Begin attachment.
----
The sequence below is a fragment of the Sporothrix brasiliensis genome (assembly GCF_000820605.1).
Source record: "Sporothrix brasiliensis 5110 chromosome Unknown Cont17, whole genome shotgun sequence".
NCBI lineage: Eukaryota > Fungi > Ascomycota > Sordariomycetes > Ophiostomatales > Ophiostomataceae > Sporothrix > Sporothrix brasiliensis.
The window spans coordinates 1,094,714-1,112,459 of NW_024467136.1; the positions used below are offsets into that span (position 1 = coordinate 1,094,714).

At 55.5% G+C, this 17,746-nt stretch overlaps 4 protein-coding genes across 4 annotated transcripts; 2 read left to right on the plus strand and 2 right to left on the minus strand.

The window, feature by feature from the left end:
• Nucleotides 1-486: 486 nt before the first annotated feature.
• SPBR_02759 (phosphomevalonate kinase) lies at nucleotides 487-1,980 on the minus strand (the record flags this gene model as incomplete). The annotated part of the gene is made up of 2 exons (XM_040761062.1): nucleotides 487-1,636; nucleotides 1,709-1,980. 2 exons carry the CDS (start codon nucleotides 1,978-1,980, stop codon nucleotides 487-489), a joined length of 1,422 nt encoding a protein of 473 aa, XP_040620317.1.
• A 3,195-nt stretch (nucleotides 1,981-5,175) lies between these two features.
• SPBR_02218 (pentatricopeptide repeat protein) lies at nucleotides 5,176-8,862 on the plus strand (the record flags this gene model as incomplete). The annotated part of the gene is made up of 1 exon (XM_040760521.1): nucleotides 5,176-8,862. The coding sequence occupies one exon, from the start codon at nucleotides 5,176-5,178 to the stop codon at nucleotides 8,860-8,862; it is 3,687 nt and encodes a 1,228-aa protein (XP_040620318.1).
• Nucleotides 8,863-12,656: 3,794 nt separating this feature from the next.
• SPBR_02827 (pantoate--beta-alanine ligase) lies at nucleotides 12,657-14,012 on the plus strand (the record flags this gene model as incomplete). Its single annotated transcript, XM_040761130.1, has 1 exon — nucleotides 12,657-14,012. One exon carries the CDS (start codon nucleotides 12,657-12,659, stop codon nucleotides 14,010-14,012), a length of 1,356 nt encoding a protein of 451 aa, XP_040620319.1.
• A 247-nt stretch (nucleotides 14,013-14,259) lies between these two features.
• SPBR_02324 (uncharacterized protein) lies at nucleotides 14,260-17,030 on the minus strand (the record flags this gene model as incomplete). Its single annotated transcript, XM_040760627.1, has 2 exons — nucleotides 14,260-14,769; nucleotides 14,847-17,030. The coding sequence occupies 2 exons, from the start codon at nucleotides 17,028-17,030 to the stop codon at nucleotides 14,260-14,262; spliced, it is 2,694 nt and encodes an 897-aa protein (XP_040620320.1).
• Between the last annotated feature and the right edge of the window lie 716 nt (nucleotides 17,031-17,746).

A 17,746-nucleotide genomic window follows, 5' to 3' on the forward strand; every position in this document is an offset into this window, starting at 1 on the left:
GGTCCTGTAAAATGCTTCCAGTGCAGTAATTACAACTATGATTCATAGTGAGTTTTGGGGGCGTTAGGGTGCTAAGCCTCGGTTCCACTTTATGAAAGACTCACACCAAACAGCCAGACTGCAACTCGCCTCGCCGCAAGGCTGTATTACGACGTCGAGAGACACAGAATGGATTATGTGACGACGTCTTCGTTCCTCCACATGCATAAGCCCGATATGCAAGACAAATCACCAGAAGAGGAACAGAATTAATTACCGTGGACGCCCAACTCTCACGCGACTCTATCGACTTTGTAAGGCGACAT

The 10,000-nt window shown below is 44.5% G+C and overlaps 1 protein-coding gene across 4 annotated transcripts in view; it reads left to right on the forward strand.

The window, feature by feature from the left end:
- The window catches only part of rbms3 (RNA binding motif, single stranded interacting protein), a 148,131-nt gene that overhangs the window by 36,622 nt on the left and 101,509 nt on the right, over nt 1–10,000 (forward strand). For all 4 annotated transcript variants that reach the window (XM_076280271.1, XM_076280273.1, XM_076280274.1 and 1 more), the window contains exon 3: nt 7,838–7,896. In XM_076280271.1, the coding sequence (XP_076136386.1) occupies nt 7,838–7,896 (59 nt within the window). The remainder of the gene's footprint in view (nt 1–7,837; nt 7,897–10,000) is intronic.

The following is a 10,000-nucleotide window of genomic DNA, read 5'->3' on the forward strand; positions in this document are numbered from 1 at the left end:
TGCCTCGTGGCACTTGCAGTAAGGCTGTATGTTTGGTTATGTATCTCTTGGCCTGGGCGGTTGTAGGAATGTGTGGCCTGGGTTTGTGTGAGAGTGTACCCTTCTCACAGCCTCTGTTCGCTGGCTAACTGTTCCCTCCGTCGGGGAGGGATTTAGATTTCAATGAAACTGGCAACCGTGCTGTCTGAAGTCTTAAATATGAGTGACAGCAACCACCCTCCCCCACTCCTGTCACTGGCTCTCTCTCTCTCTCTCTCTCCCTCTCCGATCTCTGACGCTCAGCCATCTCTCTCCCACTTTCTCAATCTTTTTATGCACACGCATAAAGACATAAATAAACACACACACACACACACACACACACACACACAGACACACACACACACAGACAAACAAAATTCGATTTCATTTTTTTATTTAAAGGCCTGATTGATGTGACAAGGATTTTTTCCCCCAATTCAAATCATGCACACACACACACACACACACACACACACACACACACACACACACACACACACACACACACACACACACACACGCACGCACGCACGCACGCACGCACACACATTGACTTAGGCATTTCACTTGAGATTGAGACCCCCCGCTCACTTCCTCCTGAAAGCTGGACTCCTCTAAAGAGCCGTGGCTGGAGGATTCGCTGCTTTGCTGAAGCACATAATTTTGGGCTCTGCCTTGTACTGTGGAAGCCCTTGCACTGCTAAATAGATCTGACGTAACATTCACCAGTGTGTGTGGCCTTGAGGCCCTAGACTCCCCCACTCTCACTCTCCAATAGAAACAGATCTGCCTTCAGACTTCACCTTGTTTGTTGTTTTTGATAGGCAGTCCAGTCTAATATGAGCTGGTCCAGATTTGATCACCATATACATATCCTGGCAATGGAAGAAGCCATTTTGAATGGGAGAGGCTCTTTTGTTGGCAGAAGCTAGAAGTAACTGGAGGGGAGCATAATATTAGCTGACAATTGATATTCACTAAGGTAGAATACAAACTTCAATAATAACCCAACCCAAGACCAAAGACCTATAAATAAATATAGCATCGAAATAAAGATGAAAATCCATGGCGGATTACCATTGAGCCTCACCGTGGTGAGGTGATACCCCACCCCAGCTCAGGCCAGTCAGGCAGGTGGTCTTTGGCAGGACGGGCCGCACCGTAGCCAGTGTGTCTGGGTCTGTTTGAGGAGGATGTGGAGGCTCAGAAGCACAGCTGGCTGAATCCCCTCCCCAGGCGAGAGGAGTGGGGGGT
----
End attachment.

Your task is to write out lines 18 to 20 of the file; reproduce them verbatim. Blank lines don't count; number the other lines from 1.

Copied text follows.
The 10,000-nt window shown below is 44.5% G+C and overlaps 1 protein-coding gene across 4 annotated transcripts in view; it reads left to right on the forward strand.

The window, feature by feature from the left end:
- The window catches only part of rbms3 (RNA binding motif, single stranded interacting protein), a 148,131-nt gene that overhangs the window by 36,622 nt on the left and 101,509 nt on the right, over nt 1–10,000 (forward strand). For all 4 annotated transcript variants that reach the window (XM_076280271.1, XM_076280273.1, XM_076280274.1 and 1 more), the window contains exon 3: nt 7,838–7,896. In XM_076280271.1, the coding sequence (XP_076136386.1) occupies nt 7,838–7,896 (59 nt within the window). The remainder of the gene's footprint in view (nt 1–7,837; nt 7,897–10,000) is intronic.